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With uncertainty regarding how Brexit will unfold, Jon Ridgway provides his views on what it might mean for global procurement and how companies can start to prepare.

On Friday the 24th June, the UK revealed that it’s people had voted to leave the European Union. But with actual Brexit still potentially 2 years away, what should companies who are sourcing or supplies from UK or the rest of Europe be thinking about now and how can they prepare for future?

Currency is in the hot seat

Depending which side you’re on, the currency impact seen so far might actually have been positive news. But the reality is that it’s not easy to predict where the pound will end up. In the context of global procurement it is worth making sure that any UK businesses you are dealing with has robust currency policies and can support your request to purchase in your own currency.

Evaluate your suppliers

Depending on how new trade agreements will be structured, Brexit may end up having minimal impact on current trade. Or, it could mean significant change and the need to re-evaluate who your suppliers are and whether it is still feasible to do business with them.

For UK based multinationals for example, prices from European suppliers might be unfavourable under new terms so it might make sense to switch to local. It’s wise to begin to think about your supplier strategy as details around the impact on trade agreements come to light.

Borders and the supply chain

With a likely tightening of borders, the potential impact on logistics and moving goods  through borders must be kept in mind. This could impact import costs – but it’s still up in the air whether they will reduce, rise or stay the same. There is also a strong possibility that whichever way it goes, administration for logistics will become more complex (think VAT, duties, etc).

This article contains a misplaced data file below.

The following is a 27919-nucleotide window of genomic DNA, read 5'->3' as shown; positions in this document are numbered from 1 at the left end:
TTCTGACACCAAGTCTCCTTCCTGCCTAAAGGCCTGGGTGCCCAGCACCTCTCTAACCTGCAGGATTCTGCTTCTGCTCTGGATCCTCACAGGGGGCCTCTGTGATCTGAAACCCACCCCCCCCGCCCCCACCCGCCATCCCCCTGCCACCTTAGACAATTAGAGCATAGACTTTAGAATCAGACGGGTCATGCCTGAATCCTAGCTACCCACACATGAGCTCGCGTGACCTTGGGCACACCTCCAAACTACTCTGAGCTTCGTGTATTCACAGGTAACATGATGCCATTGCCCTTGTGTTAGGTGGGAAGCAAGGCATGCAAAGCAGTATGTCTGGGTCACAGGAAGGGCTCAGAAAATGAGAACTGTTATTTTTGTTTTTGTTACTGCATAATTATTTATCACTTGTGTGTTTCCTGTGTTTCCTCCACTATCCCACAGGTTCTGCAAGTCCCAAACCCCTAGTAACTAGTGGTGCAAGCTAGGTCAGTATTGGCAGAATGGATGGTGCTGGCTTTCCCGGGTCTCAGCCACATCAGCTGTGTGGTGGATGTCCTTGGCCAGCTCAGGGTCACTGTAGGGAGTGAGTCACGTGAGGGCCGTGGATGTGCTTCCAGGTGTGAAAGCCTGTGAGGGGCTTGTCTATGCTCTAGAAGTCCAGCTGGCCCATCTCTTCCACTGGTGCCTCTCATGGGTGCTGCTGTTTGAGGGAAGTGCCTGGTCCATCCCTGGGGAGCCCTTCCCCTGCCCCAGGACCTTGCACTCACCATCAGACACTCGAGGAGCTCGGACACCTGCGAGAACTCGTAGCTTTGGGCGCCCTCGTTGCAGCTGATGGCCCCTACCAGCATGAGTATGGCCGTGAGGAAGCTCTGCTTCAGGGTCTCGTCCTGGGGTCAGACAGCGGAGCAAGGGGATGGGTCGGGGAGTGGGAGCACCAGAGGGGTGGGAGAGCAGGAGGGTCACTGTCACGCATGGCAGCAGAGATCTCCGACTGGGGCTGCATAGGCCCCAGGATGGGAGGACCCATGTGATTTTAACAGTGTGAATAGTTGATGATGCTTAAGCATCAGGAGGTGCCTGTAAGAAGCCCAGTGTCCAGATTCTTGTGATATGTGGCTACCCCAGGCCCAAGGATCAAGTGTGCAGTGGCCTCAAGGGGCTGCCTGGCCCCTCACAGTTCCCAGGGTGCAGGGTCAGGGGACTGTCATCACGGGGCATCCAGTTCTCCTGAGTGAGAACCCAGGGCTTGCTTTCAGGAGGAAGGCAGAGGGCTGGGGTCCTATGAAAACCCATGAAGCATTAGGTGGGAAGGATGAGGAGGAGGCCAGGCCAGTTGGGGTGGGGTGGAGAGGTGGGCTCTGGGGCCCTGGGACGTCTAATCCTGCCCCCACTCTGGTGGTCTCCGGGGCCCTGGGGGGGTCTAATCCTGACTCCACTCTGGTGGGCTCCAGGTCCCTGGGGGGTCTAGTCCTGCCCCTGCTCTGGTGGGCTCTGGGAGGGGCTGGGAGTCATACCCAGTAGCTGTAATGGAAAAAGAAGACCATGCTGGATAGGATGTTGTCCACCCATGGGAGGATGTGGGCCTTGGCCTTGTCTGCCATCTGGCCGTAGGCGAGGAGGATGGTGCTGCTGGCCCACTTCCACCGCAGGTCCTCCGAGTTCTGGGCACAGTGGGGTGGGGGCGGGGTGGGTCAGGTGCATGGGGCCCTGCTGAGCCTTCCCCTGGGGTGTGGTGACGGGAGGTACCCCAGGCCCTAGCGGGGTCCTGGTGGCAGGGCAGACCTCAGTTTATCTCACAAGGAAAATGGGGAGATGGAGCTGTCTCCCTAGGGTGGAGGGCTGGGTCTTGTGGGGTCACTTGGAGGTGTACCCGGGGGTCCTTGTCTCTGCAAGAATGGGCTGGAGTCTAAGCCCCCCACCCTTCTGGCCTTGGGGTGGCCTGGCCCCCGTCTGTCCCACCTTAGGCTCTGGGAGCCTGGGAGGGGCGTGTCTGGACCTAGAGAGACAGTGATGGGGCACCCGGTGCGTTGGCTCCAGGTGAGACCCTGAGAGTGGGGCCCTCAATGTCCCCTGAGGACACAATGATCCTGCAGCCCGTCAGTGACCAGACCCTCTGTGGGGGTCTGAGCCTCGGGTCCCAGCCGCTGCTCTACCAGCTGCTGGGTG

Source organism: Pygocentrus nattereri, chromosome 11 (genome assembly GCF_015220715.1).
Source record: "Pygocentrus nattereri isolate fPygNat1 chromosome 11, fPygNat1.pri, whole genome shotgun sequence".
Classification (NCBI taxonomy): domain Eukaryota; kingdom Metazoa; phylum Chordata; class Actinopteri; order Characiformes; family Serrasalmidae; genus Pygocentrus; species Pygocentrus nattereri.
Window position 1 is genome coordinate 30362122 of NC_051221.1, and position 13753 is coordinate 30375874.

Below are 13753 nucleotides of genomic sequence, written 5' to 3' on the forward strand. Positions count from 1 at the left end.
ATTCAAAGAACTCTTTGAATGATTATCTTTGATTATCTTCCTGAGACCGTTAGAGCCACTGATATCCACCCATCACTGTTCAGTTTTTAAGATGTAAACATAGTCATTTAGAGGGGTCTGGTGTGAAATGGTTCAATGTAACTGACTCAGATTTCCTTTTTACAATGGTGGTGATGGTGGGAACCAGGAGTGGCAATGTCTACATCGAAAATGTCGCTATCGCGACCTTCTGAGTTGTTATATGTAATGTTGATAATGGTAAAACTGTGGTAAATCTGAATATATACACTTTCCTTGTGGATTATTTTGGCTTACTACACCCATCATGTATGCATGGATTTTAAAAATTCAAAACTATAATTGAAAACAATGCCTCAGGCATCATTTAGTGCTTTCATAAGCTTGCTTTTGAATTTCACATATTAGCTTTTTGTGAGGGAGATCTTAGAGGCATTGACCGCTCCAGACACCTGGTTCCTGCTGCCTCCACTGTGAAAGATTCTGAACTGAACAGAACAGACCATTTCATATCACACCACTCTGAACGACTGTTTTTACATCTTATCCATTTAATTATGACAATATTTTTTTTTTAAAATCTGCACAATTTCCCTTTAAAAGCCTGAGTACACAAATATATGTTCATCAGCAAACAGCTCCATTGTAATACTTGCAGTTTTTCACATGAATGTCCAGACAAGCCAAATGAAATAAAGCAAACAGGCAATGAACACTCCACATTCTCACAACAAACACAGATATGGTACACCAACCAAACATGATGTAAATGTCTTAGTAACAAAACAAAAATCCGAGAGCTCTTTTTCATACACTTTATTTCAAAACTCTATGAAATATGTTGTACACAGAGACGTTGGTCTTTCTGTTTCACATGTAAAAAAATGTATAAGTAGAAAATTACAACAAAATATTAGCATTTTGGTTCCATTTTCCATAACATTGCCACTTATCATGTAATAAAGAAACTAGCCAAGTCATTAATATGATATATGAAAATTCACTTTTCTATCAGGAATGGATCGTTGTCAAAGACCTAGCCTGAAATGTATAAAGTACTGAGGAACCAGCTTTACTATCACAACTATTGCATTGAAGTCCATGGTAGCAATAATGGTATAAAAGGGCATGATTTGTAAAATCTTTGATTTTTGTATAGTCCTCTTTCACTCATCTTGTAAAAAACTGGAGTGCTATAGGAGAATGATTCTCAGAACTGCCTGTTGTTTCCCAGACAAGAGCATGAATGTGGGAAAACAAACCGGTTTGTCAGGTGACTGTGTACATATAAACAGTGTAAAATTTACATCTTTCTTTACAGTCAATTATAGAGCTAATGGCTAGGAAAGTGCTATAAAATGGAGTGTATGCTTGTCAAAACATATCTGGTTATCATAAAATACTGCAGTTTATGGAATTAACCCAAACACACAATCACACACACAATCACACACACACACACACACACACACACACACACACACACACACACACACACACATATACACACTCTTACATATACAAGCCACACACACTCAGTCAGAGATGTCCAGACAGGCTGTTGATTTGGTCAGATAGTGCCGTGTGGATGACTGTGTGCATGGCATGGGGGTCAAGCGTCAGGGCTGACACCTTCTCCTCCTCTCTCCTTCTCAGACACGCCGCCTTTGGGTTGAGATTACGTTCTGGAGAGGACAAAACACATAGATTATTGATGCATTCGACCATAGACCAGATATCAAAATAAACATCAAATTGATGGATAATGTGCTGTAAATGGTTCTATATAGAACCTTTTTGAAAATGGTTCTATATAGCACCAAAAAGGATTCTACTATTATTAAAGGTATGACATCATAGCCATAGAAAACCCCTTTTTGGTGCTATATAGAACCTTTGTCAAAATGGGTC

So, how to prepare?

  1. If you haven’t already done so, take the time to do a thorough evaluation of your current suppliers. This includes identifying any that may be impacted by Brexit (ie – related EU subsidiaries, EU manufacturing bases).
  2. Think about your current logistics network and consider any changes that can be made to minimise the fallout of potential hikes in costs and administration complexity.
  3. Finally, keep up to date with movements in currencies and the market in general, and be ready to change your supplier terms to make sure you are well protected if Brexit does look set to impact your own business operations.

Our procurement and logistics specialists would be happy to discuss your current strategy and look at ways to protect your business in the future. Contact us for a chat.

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